Barnard administrators have retracted a threat of legal repercussions made last week toward bartenders who contact new clients outside of the formal job database, clarifying that the initial message was written erroneously.
Earlier this month, Barnard Bartending and Barnard Babysitting transitioned from being entirely student-run organizations to being overseen by the college, a move that caused confusion and concern among many of the affected student workers.
In an email sent to bartenders last week, Directory of Student Employment Services Cynthia Meekins warned that any students who contacted potential bartending clients directly instead of through Barnard’s formal job database could face legal action for using college resources for “personal gain.” The email was sent after SES learned that some bartenders had been using client information posted on JobX, the college’s student employment website, to reach out to potential clients by email.
However, in an interview with Spectator on Thursday, Dean of the College Avis Hinkson clarified that no legal action will be brought against students who have reached out to new clients outside of JobX and was written in error. She added that she was unsure how the original statement in Meekins’ email was not corrected before being sent to students.
Hinkson told Spectator that such behavior may have repercussions, per Barnard’s computer use policy prohibiting “use of computing facilities and resources to interfere with the work of another student, faculty member or College Official.” The policy lists removal of access to the computing network as one possible sanction.
For Raisa Alam, BC ’18, being mistakenly threatened with possible legal action was particularly frustrating.
“I just feel like that was really unfair of them to do, to threaten legal action on a bunch of poor college students just trying to make money and support themselves,” she said. “And to think that they couldn’t have taken more careful action before stating something so dire.”
Some students had allegedly told clients not to use JobX and to reach out to bartenders directly in the future, which Meekins described as off-putting for the clients and unfair to other bartenders. Katie Russell, BC ’18, said that in the past, clients would reach out to the managers, who would in turn distribute the jobs to bartenders.
“The agency used to not allow you to reach out to clients directly anyway, but since we had really amazing management it wasn’t an issue anyway. I never felt like I needed to be networking as a bartender,” Russell said.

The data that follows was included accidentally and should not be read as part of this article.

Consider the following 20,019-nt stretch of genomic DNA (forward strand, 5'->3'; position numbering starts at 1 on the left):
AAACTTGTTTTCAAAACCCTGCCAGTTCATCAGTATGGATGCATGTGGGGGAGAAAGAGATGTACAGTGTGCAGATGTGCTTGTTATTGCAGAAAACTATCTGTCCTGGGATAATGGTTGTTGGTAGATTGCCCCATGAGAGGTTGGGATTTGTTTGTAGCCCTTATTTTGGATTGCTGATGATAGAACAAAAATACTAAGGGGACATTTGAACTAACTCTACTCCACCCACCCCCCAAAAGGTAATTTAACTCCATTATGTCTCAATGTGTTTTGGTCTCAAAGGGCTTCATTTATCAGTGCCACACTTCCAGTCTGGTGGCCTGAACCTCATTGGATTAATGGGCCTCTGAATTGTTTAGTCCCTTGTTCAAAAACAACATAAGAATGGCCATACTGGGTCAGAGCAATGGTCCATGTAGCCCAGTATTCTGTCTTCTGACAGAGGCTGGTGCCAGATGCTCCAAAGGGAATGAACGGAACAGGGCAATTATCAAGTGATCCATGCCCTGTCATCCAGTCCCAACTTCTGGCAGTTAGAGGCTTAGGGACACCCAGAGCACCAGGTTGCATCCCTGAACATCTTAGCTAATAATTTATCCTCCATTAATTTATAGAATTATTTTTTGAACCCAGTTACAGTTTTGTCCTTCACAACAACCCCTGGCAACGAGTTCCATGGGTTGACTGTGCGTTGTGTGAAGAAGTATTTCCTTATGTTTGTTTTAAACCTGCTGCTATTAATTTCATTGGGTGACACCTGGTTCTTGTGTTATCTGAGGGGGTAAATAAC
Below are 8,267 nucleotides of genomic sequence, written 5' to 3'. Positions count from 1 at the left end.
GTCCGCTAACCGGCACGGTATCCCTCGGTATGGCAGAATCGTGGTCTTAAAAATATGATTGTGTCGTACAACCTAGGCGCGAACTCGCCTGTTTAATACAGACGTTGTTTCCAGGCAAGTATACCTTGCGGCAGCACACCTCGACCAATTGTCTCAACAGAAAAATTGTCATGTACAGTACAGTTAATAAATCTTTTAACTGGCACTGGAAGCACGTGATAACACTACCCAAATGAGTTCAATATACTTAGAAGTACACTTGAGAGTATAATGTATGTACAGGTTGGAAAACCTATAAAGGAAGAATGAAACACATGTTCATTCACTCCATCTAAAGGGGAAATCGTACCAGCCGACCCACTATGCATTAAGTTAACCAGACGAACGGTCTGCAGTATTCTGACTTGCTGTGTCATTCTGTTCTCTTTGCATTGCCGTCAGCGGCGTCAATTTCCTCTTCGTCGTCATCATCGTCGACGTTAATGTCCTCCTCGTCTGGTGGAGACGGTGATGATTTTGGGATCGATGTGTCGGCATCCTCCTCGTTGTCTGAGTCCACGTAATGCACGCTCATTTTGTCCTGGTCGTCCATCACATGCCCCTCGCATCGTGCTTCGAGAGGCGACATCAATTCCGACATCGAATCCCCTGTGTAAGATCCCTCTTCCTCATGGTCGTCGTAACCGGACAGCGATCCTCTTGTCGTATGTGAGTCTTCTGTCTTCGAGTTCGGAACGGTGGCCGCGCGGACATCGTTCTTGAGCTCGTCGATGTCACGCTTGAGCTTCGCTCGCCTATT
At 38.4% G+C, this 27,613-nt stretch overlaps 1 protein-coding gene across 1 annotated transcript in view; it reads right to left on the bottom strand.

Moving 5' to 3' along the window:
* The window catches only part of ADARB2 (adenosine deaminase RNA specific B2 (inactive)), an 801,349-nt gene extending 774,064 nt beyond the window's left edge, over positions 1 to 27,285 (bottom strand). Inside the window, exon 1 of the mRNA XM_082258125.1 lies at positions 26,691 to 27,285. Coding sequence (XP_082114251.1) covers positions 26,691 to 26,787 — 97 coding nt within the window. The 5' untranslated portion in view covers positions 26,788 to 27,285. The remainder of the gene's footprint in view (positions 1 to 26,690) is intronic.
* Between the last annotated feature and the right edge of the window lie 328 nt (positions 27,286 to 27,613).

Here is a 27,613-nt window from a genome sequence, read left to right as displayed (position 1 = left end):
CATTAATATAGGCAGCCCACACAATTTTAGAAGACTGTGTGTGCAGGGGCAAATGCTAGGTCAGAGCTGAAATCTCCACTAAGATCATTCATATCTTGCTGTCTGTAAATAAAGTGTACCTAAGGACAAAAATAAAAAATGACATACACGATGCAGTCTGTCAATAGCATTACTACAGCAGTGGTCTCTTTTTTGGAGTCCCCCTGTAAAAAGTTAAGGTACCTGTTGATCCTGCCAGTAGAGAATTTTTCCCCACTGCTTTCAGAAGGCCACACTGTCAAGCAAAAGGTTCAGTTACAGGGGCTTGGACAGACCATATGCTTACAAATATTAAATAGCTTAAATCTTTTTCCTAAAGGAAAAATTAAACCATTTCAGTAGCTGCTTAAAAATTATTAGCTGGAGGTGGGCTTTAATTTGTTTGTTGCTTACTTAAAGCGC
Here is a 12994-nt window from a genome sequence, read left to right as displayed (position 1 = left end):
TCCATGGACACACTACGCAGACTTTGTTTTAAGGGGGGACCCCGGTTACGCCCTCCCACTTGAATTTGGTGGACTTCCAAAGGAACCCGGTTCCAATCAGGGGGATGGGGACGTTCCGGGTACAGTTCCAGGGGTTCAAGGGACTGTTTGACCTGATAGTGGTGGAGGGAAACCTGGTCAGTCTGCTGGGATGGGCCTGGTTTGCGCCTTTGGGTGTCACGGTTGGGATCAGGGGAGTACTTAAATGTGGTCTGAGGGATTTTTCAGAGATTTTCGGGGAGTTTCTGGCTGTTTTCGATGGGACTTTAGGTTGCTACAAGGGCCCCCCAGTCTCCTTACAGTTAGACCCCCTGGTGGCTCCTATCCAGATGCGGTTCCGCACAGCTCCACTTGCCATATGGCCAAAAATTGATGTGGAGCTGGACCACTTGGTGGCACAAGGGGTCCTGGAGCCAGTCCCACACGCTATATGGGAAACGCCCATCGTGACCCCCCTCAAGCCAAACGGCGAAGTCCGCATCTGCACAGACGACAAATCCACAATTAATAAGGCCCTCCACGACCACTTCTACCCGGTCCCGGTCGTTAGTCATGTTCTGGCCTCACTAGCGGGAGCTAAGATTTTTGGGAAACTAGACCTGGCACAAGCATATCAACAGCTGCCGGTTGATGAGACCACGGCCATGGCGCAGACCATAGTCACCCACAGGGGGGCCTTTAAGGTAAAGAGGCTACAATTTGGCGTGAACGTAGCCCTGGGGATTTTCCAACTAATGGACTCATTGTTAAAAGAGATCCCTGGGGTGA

To address the miscommunication caused by the email, Hinkson said SES held a meeting with bartenders last Monday.
“Upon further review and discussion, there was an error in the communication,” Hinkson said.
“It wasn’t just a matter of just retracting a statement, but also providing the bartenders the opportunity to ask questions about the ways in which the Student Employment office was working to provide bartending jobs moving forward.”
However, several bartenders said that neither SES nor Hinkson sent an email clarifying the misstatement after the meeting on Monday, leaving students who were unable to attend the meeting uninformed or left to find out about the clarification secondhand.
Alam said that she found out about the change to the policy after Spectator reached out to her for comment on Thursday evening.
“I think that [it] would have been a good thing to tell people; I think there’s a really big lack of communication here,” she said. “That’s something pretty important to clarify.”
Russell said she is optimistic that the bartenders and Barnard can establish a more transparent relationship, but that she is concerned that the college has yet to take any concrete steps to address bartenders’ concerns.
“They’ve been completely willing to listen to us, but then I’m not seeing a lot of changes in the structure,” she said.
Hinkson said that Barnard is looking forward to making sure that the bartenders have work opportunities and that SES has already worked to take action on some of the bartenders’ concerns.
“It’s really important that students are aware that we are committed to working with the clients, working to increase the number of clients we have so students have the opportunity to work and make income,” Hinkson said. “We hope that students who have any concerns with the process will be in communication with me or Director Meekins so we can work together to solve them.”